Visiting writer influenced by architecture, favorite bands

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Editor’s Note: This is the sixth installment of a column exploring the literary world in Austin.

Paul Lisicky’s prose is architectural. Not only do his stories concern themselves with themes of community planning, home improvement projects and opposition to urban expansion, but his sentences are sturdy and carefully crafted with a touch of ornamentation.

Lisicky, who will be reading from his forthcoming novel “The Burning House” this evening, never intended to be a writer. While other children wistfully dreamed of becoming ballerinas and firemen, he had a serious goal of becoming a real-estate developer, “just like Bill Levitt,” who is often considered the father of modern American suburbia for his development of Levittown in New York.

“I was impatient with being a kid,” Lisicky says. “I was ready to get out into the world and begin planning, building and developing things.”

In a way, he never had to give up his dream. His writing allows him to construct entire neighborhoods and question the function of communities in society. His vivid depictions of streets and homes serve as a solid foundation for his architectural themes. In an expressionistic manner, his stories focus on the ways in which the characters attempt to construct or reconstruct their lives without losing their heritage. In his memoir, “Famous Builder,” Lisicky’s family attempts to fuse their Slovak background with American culture. Lisicky believes people of many upbringings can identify with the “immigrant narrative” of trying to fit in without losing themselves.

Lisicky strayed from his upbringing and initial ambitions in college. Much of his childhood involved composing songs to submit to the producers of “The Partridge Family,” and when he entered Rutgers University, he intended to pursue his passion for music. However, he eventually found that composing prose was a better fit.

“I was at a point in my undergraduate studies where I had to decide between classical music and something more popular and accessible,” Lisicky says. “I was in a writing workshop at the time, and I realized that with writing, you can bridge those two worlds together.”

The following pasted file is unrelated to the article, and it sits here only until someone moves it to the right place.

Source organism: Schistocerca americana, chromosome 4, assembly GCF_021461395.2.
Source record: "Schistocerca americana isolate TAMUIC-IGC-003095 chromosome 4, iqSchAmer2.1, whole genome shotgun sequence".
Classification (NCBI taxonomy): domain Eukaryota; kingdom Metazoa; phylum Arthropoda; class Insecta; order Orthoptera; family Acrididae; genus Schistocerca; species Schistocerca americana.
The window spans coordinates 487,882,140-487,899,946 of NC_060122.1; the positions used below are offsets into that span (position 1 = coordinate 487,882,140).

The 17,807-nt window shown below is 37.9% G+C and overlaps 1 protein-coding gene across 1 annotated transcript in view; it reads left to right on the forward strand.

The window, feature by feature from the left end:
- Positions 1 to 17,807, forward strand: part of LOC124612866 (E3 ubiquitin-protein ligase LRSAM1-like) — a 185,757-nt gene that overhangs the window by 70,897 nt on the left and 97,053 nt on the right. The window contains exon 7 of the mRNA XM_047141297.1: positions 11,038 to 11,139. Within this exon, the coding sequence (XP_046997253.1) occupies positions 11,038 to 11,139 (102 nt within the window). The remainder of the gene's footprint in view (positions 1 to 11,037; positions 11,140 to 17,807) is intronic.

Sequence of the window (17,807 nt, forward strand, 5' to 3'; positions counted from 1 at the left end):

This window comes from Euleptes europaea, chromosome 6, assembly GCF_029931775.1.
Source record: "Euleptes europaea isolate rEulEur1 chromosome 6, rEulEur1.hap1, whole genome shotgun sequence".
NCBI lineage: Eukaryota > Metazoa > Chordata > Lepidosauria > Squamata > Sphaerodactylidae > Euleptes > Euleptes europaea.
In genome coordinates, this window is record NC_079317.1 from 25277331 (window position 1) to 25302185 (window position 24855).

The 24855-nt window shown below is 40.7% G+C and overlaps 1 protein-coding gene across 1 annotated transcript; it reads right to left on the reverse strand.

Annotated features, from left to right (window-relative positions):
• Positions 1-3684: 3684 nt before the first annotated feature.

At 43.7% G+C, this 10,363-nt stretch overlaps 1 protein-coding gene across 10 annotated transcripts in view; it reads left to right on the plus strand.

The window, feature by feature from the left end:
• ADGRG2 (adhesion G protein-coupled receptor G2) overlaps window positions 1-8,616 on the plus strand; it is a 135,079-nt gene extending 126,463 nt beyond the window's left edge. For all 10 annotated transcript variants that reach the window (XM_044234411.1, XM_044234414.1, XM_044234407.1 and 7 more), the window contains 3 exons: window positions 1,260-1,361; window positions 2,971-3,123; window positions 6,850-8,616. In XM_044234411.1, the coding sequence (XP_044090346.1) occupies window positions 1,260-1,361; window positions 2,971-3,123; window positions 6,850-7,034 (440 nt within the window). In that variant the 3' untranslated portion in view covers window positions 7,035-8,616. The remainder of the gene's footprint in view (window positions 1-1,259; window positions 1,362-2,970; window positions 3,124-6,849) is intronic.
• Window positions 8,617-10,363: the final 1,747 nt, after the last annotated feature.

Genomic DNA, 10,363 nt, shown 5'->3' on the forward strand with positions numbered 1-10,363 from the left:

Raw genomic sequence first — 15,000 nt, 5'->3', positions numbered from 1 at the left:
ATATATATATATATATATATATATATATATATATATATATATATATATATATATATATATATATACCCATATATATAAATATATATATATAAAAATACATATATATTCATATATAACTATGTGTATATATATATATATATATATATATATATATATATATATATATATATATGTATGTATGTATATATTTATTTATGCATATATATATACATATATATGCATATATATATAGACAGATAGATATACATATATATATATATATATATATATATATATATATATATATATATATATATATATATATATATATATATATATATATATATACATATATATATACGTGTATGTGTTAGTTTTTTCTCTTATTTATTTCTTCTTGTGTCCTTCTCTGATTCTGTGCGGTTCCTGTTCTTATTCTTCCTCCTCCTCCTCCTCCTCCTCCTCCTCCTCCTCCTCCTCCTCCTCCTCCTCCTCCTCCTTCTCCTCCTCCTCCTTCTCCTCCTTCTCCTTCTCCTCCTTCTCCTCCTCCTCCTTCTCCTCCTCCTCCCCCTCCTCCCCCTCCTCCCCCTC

Still wishing to incorporate his affinity for sound into his work, Lisicky creates his sentences with a rhythm in hopes that his language will resemble the spontaneity of music. Though he typically prefers silence or unstructured background noise while he writes, he is inspired by a number of bands, citing The Dirty Projectors and The Morning Benders as his favorites.

“I love bands with a cult following, like Bear in Heaven. They’re not out to sell a certain number of units, but to create and protect a specific sound,” Lisicky says. “I’ve always wanted to be a cult writer in that regard.”

If Lisicky has achieved his goal, then the specific style he embodies is that of sorrow blended with subtle wit. Though his earlier works could be categorized as slapstick funny, he now aims for a quiet playfulness that makes the oftentimes somber plot lines more emotionally accessible.

“I never want to write a deadly serious book, or a book that takes itself too seriously,” Lisicky says.

Although exteriorly “The Burning House” appears to be quite austere — a man falling in love with his sister-in-law while attempting to save his community from urban expansion — each sentence is graced with Lisicky’s trademark wit.

“It’s interesting how my memoir is about a kid who wants to build communities, but the protagonist in [‘The Burning House’] is opposed to development,” Lisicky says. “It seems sort of contradictory, but I want to create a conversation across several books about communities and what they mean.”